Are there any inexpensive housings for the 50D which are good to, say, 5m?

Is there an alternative solution, such as buying a high-end compact which would be a more practical proposition, and overcome the deficiencies in the Pentax Optio?

If I do find a solution for the 50D that I can afford, what would be a suitable lens to use? I currently have the 10-22mm, 50mm f1.4, 85mm f1.8, 100mm macro and am planning to get the new 15-85mm.

Thanks for any advice, and sorry if this is the wrong forum.

Mike

OP mikero Contributing Member • Posts: 635
Re: Underwater Options

Thanks for your helpful post. It confirms what I'd already started to think:

A dedicated 50D housing is overkill (large, expensive, over-specified) for my occasional use.

A glorified plastic bag is too risky, especially as the camera will be in and out of it at least twice a day for charging batteries, emptying cards and general camera use.

That leaves a high-end compact either with a housing or naturally waterproof. But I will need to check shutter lag, size and brightness of LCD, ability to take RAW, focusing options, etc.

Mike

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Schnapper Contributing Member • Posts: 995
Re: Underwater Options

I have a Powershot SD 850IS (medium-high end Canon P&S from a couple of years ago) and a WP-DC15 waterproof housing - it's dedicated to that camera model and fits perfectly, allowing use of all of the buttons/controls. It takes great pictures under water, and the camera is perfect for the wife's purse for everyday use (out of the housing, it's very compact). Only issue is shutter lag and slow AF, as noted by some above with respect to point and shoots.

I'd recommend getting a top end point and shoot that has a dedicated housing available. Some of them are getting a lot better from the perspective of shutter lag (my biggest problem with them) these days.

reinhard Contributing Member • Posts: 514
Re: Underwater Options

Hi,
guess yuu figured its not gonna be cheap.

The two things you will definately need:

  • decedn housing

  • light, i.e. underwater flash.

Even at the Maldives the color red starts to disapear at aroun 5m depth. There are tricks, like bumping up the red channel (see Canon Underwater Scene mode), but its not the real thing.

One option woudl be, rather than buying an expensive compact with cheap housing and no flash (forget about onborard flash) would be:

  • get a used Canon DSLR, like a 300D or 350D

  • pick your favourite zoomlens, or get a 18-55 Kit lens

  • look here for underwater housing: http://www.10bar.com . They have good value housings, which can stand rough handling.

  • The more expensive bit will be a flash, either underwater flashgun, or - if you already have a flash you can also find an underwater housing for it. To sync it you can either us a synccord (but this means anoither hole in the housing) or a fibre cable which uses the builtin flash to trigger the external flashgun.

There are various options, but none of them is really cheap.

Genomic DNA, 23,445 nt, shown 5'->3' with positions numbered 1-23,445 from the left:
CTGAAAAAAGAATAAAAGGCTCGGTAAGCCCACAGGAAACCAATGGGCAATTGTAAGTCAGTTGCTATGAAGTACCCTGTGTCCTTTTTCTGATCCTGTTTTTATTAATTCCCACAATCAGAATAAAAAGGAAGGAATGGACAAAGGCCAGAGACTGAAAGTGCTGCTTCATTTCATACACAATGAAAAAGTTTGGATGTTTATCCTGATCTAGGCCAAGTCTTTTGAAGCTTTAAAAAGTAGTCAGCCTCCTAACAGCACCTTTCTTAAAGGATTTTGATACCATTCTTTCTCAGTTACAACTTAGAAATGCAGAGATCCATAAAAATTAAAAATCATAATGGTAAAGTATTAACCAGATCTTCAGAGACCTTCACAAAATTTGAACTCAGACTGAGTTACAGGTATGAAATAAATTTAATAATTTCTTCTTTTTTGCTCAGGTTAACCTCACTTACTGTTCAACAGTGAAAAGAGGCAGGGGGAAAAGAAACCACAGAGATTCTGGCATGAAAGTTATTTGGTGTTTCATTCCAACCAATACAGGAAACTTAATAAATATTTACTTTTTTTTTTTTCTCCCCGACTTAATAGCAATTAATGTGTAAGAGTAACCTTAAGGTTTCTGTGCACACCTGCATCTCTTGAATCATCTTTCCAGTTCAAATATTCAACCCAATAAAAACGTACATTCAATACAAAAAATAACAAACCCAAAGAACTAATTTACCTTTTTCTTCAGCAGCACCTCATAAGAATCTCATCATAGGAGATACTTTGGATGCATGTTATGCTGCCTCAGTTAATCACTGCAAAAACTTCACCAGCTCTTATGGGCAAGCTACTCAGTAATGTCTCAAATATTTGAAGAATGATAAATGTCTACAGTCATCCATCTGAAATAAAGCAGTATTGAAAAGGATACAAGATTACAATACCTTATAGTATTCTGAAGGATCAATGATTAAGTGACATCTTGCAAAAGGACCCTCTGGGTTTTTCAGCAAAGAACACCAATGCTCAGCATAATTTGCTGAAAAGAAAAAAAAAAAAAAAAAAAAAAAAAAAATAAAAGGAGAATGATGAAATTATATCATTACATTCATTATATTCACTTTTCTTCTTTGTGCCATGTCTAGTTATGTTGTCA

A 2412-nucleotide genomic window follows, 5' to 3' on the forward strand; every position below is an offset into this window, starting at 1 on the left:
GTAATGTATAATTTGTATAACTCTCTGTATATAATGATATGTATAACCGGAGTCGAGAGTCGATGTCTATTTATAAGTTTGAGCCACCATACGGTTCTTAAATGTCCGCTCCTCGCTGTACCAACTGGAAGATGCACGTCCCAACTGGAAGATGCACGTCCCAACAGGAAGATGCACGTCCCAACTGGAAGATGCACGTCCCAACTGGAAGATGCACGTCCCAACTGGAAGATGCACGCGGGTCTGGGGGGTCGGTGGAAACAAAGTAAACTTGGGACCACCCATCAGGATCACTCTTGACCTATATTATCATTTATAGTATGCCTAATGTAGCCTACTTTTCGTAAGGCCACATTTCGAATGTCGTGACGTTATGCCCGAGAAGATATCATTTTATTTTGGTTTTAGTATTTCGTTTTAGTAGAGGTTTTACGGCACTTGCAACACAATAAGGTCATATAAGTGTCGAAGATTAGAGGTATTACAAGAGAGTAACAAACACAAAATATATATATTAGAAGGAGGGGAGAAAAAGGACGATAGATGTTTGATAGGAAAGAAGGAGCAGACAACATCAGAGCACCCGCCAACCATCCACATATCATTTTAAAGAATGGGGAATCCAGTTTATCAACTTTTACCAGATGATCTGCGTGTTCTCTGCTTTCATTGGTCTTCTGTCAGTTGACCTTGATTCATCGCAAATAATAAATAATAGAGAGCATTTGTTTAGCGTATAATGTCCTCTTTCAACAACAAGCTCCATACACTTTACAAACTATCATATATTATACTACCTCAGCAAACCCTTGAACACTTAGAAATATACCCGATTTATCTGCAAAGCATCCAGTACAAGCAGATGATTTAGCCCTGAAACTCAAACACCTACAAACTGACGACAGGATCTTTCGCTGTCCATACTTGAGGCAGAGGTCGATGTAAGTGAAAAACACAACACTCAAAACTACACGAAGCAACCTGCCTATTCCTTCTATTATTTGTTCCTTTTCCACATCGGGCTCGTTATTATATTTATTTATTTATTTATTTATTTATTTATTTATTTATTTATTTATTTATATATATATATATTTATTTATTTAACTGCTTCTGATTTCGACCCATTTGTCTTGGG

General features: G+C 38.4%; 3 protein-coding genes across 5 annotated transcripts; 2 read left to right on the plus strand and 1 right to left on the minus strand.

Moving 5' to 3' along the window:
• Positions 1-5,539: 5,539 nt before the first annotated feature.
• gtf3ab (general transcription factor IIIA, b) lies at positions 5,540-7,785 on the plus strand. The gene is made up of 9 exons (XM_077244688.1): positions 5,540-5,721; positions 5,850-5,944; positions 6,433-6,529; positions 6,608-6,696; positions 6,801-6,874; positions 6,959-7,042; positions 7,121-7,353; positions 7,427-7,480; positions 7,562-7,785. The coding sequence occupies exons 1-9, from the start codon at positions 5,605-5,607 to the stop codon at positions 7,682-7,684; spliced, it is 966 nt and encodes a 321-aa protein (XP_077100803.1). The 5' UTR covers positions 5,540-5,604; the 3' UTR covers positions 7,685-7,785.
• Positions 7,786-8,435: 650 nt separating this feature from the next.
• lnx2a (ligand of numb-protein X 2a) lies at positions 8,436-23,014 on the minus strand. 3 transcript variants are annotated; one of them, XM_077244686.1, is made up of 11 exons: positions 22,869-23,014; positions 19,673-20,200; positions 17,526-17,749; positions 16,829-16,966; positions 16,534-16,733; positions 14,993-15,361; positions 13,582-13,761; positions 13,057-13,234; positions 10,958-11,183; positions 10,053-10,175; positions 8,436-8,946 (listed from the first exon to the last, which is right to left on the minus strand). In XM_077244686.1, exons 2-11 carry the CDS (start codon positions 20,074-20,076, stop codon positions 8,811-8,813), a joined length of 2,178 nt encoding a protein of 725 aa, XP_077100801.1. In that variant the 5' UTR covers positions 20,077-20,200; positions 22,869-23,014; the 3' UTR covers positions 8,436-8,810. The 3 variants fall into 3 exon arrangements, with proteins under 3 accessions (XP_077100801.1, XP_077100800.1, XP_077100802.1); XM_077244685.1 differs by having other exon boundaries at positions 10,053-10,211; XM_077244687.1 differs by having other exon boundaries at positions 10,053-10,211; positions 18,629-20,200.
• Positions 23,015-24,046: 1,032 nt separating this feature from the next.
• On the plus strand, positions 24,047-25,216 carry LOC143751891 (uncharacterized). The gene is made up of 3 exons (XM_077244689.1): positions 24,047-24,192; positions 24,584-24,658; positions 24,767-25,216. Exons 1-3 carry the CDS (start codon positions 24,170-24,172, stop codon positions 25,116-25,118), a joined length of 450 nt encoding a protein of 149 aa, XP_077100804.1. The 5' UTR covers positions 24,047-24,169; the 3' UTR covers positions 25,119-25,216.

For less-demanding underwater photographie, here are a few addtional options:
http://www.nextag.com/underwater-digital-camera/stores-html

Hope this helps.

-- hide signature --

Cheers,
Reinhard

Canon 50mm 1.8, Sigma 105mm Macro, Canon 70-200 4.0 L IS, Canon EF-S 2.8 18-55mm IS,Panasonic DMC-LX3)
http://www.pbase.com/reinhard
http://www.fotki.com/reinhard

OP mikero Contributing Member • Posts: 635
Re: Underwater Options

Reinhard, thanks for the suggestions. Worth looking into using my old 350D which is now gathering dust in the cupboard....

You really think off-camera flash is essential? With a high spec compact I can shoot RAW and adjust white balance later, or isn't that good enough? (My snorkelling skills are more bobbing on the surface than free-diving.)

Glad I've got a few months to figure this out.

Mike

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reinhard Contributing Member • Posts: 514
Re: Underwater Options

Hi,

if you stay within snorkling area, i.e. between 0 and 3 meter you should be fine without an additional flash. Just make sure what you shoot is not to far away, not more than 2-2.5 meter. Alternatively, as it is all digital, a bright led flashgun can help especially if you shoot raw. Just tape it onto your housing, use some watertight tape. Turn it on when you need some additional light to bring out colors in a dark spot.

You will get best results with a wide angle or in the close-up range. Color in the wide angle range will turn blue, only the foreground will have colors, and a flash won't help unless lighten the forground anyway. So make sure you got something interesting in the foreground, like a colorful coral or fishes.

Unlike on land, underwater, close to the surface, it is best to have the sun high up to get enough light and color.

A real problem with the built-in flash is dust and other particles in the water. They reflect the flash light and show up as bright white sprincles on your picture. So you either should not use a flash at all, or an external flash gun which is mounted way outside the optical axis to avoid these reflections.

As you have a 350D available a good start would be to invest in a good housing, like a 10bar (they do have a model for Canon 350D) and a port for your favourite zoom lense, like a 17-55, or a 18-85, if available.

If you get into underwater photography you can always extend with an external flash, additional lens ports, etc.

If you go for a 10bar (or Ikelite) make sure you attach some weight to the housing. Especially when you snorkle you want some weight, otherwise you have to push the housing under water and you can't keep it stable. Its a worthwhile add-on and will help to get good pictures easier.

-- hide signature --

Cheers,
Reinhard

Canon 50mm 1.8, Sigma 105mm Macro, Canon 70-200 4.0 L IS, Canon EF-S 2.8 18-55mm IS,Panasonic DMC-LX3)
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Julio Veteran Member • Posts: 4,886
Best Option: 350 + bag

mikero wrote:

Reinhard, thanks for the suggestions. Worth looking into using my old 350D which is now gathering dust in the cupboard....

I doubt you'll be satisfied with a waterproof P&S since you've already tried that and have been underwhelmed. That old 350D in a quality plastic housing would be my first choice. I haven't done this myself yet but I've been close to getting one a couple of times--more for worry-free canoeing and khayaking than anything else, but they'd be great fro snorkling too.